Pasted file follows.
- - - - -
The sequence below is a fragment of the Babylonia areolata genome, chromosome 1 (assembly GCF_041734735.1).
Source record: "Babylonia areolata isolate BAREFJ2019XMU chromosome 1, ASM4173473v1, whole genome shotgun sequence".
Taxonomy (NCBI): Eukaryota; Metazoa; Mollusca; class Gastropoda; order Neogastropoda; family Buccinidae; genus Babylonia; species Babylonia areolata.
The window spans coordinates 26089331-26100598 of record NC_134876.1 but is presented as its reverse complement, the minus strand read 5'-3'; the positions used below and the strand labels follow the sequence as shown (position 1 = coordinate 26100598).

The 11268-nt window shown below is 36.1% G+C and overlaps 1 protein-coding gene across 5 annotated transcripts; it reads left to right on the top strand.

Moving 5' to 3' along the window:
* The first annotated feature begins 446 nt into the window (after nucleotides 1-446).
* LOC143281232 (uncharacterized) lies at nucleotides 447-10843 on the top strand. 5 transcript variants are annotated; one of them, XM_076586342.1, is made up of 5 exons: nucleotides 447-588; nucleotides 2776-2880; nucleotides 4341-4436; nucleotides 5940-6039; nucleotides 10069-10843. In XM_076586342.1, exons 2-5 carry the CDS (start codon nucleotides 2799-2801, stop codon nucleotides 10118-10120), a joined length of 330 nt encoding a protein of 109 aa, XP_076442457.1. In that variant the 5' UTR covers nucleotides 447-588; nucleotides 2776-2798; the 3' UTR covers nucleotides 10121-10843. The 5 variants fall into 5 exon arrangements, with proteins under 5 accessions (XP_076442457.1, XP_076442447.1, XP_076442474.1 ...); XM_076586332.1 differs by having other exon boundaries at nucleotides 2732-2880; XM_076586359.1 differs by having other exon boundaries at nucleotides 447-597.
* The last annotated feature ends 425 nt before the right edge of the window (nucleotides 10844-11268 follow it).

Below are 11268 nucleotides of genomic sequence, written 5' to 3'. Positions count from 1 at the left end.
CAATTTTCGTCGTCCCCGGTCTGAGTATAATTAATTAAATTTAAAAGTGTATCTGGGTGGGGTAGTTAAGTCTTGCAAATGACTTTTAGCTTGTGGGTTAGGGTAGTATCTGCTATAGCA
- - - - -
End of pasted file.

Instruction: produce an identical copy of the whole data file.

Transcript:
The sequence below is a fragment of the Babylonia areolata genome, chromosome 1 (assembly GCF_041734735.1).
Source record: "Babylonia areolata isolate BAREFJ2019XMU chromosome 1, ASM4173473v1, whole genome shotgun sequence".
Taxonomy (NCBI): Eukaryota; Metazoa; Mollusca; class Gastropoda; order Neogastropoda; family Buccinidae; genus Babylonia; species Babylonia areolata.
The window spans coordinates 26089331-26100598 of record NC_134876.1 but is presented as its reverse complement, the minus strand read 5'-3'; the positions used below and the strand labels follow the sequence as shown (position 1 = coordinate 26100598).

The 11268-nt window shown below is 36.1% G+C and overlaps 1 protein-coding gene across 5 annotated transcripts; it reads left to right on the top strand.

Moving 5' to 3' along the window:
* The first annotated feature begins 446 nt into the window (after nucleotides 1-446).
* LOC143281232 (uncharacterized) lies at nucleotides 447-10843 on the top strand. 5 transcript variants are annotated; one of them, XM_076586342.1, is made up of 5 exons: nucleotides 447-588; nucleotides 2776-2880; nucleotides 4341-4436; nucleotides 5940-6039; nucleotides 10069-10843. In XM_076586342.1, exons 2-5 carry the CDS (start codon nucleotides 2799-2801, stop codon nucleotides 10118-10120), a joined length of 330 nt encoding a protein of 109 aa, XP_076442457.1. In that variant the 5' UTR covers nucleotides 447-588; nucleotides 2776-2798; the 3' UTR covers nucleotides 10121-10843. The 5 variants fall into 5 exon arrangements, with proteins under 5 accessions (XP_076442457.1, XP_076442447.1, XP_076442474.1 ...); XM_076586332.1 differs by having other exon boundaries at nucleotides 2732-2880; XM_076586359.1 differs by having other exon boundaries at nucleotides 447-597.
* The last annotated feature ends 425 nt before the right edge of the window (nucleotides 10844-11268 follow it).

Below are 11268 nucleotides of genomic sequence, written 5' to 3'. Positions count from 1 at the left end.
CAATTTTCGTCGTCCCCGGTCTGAGTATAATTAATTAAATTTAAAAGTGTATCTGGGTGGGGTAGTTAAGTCTTGCAAATGACTTTTAGCTTGTGGGTTAGGGTAGTATCTGCTATAGCA